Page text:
Lactoferrin is an iron binding glycoprotein which is found at high concentrations in breast milk and other exocrine secretions in the body. In a healthy individual, normal serum levels ranges between 2 and 7 ug/ml but concentrations may be higher during inflammation and sepsis (Cornish et al., 2004). Lactoferrin has the ability to retain iron over a wide pH range, thus involved in iron homeostasis and acts as a pleiotropic factor (Amini & Nair, 2011).
All vertebrate species possess an iron-withholding defence system that scavenges and sequester excess iron in the body. Toxic levels of this metal suppress leukocyte defence mechanisms and stimulate growth of microbial and neoplastic cell invaders. Lactoferrin has both bacteriostatic and bacteriocidal activities. With its iron chelating abilities, it is a key player in the defence system. As a major constituent of leukocyte granules, lactoferrin is released by leukocytes at septic areas and deprives the environment of free iron, ...view middle of the document...
, 2011). It stimulates proliferation and differentiation of osteoblasts (Cornish & Naot, 2010). In studies assessing osteoblast proliferation, lactoferrin produced a dose-related increase in thymidine incorporation in rat-osteoblast-like cells. There was also a significant increase in number of nodules and area of mineralized bone formed, reflecting osteoblast differentiation, at lactoferrin concentrations of 100ug/ml and greater (Cornish et al., 2004). In vivo, local injections of lactoferrin increased mineral apposition rate as well as bone formation rate. There was a significant increase in bone area formed in calvaria of animals treated with lactoferrin, as shown in Figure 5.
Figure 5: Photomicrographs of animal calvaria treated with A) lactoferrin solution and B) vehicle for 5 days. Fluorochrome labels: green = calcein, red = alizarin. Arrow marks the increase in bone growth. Reproduced with permission from Cornish et. al. 2004..
Although the molecular mechanisms of lactoferrin are mostly unknown, a study (Grey et al., 2004) has demonstrated that the low-density lipoprotein receptor-related protein 1 (LRP1), a multiligand member of the LRP family of endocytic receptors, is expressed in osteoblastic cells alongside LRP2 and is partially responsible for the mitogenic effects in osteoblasts by lactoferrin. Not only does lactoferrin stimulates osteoblast proliferation and differentiation, it promotes osteoblast survival. In serum deprivation cultures, it was found to decrease osteoblast apoptosis by up to 70%. In fact, lactoferrin has a profound effect on both osteoblast proliferation and survival when compared to other growth factors including TGF-β, with a 3 to 5 fold increase in rates instead of 20-30% (Cornish et al., 2004).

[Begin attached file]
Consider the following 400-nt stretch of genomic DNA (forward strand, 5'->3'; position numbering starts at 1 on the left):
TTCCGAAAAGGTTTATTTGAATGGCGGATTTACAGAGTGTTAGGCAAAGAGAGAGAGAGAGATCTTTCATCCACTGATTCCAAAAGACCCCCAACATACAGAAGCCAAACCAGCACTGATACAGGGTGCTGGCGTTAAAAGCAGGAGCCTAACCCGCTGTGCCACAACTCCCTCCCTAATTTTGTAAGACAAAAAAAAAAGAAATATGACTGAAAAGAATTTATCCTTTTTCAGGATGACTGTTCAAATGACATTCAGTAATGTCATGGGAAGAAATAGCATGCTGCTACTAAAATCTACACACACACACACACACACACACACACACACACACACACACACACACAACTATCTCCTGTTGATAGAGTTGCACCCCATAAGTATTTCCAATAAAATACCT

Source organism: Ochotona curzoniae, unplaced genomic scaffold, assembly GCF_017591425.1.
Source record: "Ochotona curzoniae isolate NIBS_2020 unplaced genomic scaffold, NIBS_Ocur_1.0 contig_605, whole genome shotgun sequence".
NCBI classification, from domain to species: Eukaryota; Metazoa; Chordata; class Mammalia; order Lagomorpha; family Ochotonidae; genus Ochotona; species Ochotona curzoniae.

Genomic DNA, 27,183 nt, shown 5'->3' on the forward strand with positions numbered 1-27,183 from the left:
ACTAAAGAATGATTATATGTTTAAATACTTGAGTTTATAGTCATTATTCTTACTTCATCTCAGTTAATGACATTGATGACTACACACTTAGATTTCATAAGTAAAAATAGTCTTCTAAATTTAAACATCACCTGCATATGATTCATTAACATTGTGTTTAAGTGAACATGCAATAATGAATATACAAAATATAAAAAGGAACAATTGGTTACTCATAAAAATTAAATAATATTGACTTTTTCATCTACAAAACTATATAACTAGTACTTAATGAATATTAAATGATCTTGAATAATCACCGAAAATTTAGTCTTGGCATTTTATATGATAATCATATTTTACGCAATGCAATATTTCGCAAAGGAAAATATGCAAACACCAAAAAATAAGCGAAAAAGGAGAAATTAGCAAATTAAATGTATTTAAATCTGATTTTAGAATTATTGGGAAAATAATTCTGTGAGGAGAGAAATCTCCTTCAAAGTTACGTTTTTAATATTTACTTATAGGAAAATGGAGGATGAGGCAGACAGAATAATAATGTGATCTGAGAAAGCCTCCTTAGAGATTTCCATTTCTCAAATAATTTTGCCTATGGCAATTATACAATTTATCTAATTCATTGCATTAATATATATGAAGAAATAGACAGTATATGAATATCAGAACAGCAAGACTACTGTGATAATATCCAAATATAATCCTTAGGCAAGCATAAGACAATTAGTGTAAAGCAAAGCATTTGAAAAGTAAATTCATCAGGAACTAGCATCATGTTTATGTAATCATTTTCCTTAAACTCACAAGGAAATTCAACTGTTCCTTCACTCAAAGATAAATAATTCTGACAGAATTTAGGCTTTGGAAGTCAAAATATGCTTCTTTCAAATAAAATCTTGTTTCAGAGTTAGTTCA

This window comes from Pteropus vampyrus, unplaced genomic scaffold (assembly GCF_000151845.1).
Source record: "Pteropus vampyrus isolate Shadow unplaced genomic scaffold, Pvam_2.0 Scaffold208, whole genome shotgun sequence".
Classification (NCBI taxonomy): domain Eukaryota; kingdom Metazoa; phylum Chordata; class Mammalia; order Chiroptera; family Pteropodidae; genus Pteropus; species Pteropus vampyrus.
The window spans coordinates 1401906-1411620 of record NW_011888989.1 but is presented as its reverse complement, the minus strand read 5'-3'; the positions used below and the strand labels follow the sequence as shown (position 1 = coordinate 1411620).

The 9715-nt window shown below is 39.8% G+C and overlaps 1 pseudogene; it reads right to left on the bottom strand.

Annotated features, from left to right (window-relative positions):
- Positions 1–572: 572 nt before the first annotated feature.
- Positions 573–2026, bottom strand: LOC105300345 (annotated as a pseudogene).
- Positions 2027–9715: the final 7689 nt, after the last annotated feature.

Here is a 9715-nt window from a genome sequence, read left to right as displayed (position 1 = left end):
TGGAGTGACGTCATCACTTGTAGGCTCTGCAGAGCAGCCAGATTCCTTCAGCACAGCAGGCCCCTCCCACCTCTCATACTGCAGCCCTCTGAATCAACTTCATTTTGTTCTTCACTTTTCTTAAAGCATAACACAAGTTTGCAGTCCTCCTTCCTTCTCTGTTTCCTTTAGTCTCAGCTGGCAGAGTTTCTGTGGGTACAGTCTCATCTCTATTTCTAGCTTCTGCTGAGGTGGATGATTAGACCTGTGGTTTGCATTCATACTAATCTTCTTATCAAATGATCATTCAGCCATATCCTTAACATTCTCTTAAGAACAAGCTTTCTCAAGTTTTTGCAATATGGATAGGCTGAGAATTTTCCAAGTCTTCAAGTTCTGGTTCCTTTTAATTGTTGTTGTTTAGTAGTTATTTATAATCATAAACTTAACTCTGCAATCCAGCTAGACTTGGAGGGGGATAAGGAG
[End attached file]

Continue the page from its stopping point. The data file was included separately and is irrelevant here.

In addition to its anti-apoptotic actions, lactoferrin inhibits osteoclastogenesis (Amini & Nair, 2011), thereby inhibiting bone resorption. Although lactoferrin reduces osteoclast formation, it does not have effect on the activity of mature osteoclasts.
(Cornish & Naot, 2010) reported that lactoferrin acts as a growth factor in bone tissue when present in physiological concentrations. By injecting lactoferrin locally over the hemicalvaria of adult mice, there was a significant increase in bone area, bone formation rate and mineral apposition rate.